52. 52. 6.2.1. Live vaccines The objective of a live vaccination of broilers is to induce a protective level of immunity before a field virus can infect the bird. This is a difficult thing to accomplish because one needs to find the optimum date for vaccination. The average level and the variation (spreading) of the maternal immunity influence this. Another important factor is the strength of the vaccine used. There are mild, intermediate and hot vaccine strains. Vaccination is possible at the moment when the ELISA titers are 1:128 for intermediate vaccines and 1:512 for “hot” vaccines. The half-life time of maternal antibodies in broilers is 3- 3,5 days and for meat type breeders 4 days. The half-life time of maternal antibodies in layers is 4-5,5 days. Blood sampling must be done as soon as possible, but you must take into account that the half life time counting starts after 3 days. The first 3 days the yolk is used. Sometimes a double vaccination is needed when there is a relative big variation in the titers. Hot strains are used when very virulent IBDV is present.
  53. 53. 6.2.2 Inactivated vaccines Inactivated vaccines can be given to breeders in order to increase the level of maternal immunity in the offspring. Priming with a live vaccine should always precede it. World- wide there are 2 systems practiced for IBD priming. The cheapest method is only the priming used as first vaccination at +/- 21-24 days of age. Some producers use a second priming (live vaccine) at 6-14 weeks of age in order to try to get a higher and a more uniform titer at (Grand) Parent stock level. The killed vaccine can be given as a combination with other vaccinations. Some producers do not use inactivated IBD vaccines; this will lead to a higher variation in titers, especially when Parent stock is challenged with field virus.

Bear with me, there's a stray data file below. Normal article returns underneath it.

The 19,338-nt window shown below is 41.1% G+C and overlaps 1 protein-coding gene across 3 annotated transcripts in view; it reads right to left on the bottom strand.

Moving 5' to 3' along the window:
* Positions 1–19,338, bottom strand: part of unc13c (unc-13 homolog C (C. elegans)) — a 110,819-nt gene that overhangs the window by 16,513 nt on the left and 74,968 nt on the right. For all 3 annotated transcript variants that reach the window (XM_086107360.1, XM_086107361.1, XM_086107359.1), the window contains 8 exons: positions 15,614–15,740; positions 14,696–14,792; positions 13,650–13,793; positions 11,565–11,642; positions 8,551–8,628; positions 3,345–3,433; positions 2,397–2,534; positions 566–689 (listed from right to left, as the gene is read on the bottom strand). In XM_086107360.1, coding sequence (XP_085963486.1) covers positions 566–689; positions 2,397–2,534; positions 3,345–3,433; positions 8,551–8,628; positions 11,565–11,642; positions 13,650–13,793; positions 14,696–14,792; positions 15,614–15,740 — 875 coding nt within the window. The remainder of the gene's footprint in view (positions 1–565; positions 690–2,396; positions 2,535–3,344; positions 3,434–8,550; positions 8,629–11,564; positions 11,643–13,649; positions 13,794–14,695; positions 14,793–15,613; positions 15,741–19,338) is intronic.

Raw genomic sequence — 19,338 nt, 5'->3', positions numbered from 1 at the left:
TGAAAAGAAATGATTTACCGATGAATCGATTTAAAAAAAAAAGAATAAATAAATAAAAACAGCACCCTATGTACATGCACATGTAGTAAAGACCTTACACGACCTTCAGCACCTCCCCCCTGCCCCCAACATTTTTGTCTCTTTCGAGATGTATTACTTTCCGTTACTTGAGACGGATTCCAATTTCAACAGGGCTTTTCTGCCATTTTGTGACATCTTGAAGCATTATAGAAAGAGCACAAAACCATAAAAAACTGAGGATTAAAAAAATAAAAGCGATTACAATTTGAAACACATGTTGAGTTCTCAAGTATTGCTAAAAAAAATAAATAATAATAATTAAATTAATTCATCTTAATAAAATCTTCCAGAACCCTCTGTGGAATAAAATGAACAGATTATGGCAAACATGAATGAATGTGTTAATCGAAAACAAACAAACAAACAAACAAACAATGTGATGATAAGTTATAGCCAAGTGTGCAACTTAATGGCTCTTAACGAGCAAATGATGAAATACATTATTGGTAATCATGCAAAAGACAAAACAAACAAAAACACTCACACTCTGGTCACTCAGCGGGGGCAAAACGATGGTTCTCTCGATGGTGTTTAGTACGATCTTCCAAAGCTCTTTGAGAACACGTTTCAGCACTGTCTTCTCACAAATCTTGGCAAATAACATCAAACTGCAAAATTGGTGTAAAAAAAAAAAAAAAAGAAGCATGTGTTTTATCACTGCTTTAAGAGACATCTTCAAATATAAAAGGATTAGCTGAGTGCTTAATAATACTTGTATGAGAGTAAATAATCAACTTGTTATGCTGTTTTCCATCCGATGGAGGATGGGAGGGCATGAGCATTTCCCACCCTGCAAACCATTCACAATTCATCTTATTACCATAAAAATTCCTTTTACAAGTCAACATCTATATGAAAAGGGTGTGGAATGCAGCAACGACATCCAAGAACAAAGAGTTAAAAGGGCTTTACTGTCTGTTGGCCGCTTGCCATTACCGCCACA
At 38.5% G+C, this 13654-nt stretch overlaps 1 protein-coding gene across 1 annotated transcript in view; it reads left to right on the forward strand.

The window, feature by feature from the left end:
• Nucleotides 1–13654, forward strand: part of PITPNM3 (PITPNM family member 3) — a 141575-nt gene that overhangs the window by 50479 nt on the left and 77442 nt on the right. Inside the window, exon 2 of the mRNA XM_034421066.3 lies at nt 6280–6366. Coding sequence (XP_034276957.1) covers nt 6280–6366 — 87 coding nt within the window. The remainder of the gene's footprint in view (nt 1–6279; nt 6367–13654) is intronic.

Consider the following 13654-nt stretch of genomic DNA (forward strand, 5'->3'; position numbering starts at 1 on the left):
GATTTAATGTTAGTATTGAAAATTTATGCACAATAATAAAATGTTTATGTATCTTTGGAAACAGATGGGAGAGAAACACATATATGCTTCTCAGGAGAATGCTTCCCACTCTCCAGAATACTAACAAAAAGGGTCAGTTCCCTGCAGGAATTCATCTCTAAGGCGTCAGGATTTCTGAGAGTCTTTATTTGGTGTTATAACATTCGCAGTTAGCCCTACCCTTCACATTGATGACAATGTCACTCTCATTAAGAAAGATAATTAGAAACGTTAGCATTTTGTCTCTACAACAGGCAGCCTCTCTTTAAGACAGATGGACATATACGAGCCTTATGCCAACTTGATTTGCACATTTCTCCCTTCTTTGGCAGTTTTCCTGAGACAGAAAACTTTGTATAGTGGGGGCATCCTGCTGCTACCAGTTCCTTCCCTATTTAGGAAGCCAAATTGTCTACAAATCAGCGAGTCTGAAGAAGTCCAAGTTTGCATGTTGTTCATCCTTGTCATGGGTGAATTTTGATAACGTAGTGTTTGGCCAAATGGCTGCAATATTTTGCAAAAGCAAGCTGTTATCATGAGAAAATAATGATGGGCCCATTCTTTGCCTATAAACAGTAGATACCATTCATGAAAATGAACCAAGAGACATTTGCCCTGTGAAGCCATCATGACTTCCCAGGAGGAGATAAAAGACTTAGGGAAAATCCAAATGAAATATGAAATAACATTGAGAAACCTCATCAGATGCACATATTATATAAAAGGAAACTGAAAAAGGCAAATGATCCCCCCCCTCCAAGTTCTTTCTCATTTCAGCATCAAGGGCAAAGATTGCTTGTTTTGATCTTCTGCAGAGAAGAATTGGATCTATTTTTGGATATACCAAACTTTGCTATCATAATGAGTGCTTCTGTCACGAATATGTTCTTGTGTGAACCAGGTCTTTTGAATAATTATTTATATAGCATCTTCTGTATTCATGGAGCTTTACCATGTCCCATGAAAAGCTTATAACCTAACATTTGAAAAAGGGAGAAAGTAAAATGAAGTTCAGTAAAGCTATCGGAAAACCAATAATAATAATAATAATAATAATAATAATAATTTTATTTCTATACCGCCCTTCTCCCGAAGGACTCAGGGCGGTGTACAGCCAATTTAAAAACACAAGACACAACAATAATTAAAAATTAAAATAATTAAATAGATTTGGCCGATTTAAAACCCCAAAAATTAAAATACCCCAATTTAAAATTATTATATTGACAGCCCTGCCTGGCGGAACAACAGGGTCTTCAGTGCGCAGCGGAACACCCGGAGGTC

54. 54. Advises for vaccinating chickens against IBD. -Try to prevent mixing chickens derived from different parent stock flocks, with different levels of maternal immunity against IBD. -When given in the drinking water → a good quality cool drinking water and properly cleaned drinkers (no traces of disinfectants) is essential to avoid neutralization of the virus. Add 1% skimmed milk powder to the water to protect the virus (before opening the vaccine vials). Thirsten the birds for 2 hrs (summer) and 3 hrs (winter), then provide enough drinking water with vaccine for 1.5–2 hrs. To check the drinking water vaccination technique one can use water-soluble dyes. Other vaccination techniques can be used as eye drop vaccination method. Another vaccination method is in-ovo “inovation” technique. The vaccine is injected into the hatching eggs, at the transfer time “the 18th days of incubation”. Maternal antibody levels have no influence on this technique.
  55. 55. Control of IBD The specific treatment is not available up till now but from our practical experience we can try the followings: 1-Reduction of crude protein% of feed i.e. formulate a final feed with relatively high corn% and low soya bean% → to reduce the metabolic uric acid load on the kidney tissues. 2-Use of a multivitamin + immunostimulant “Immunair” supplement and facilitating access to water. 3-Use of diuretics “Renyl or Diurel” → 1 gm/liter/8hrs/3 days. 4-Spraying of Verkon-S solution in the atmosphere of the farm → 20 gm/10 liter water daily for 3 days. 5-Antibiotic medication may be indicated if secondary bacterial infection occurs .
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Dr Fares El-khayat -Infectious bursal disease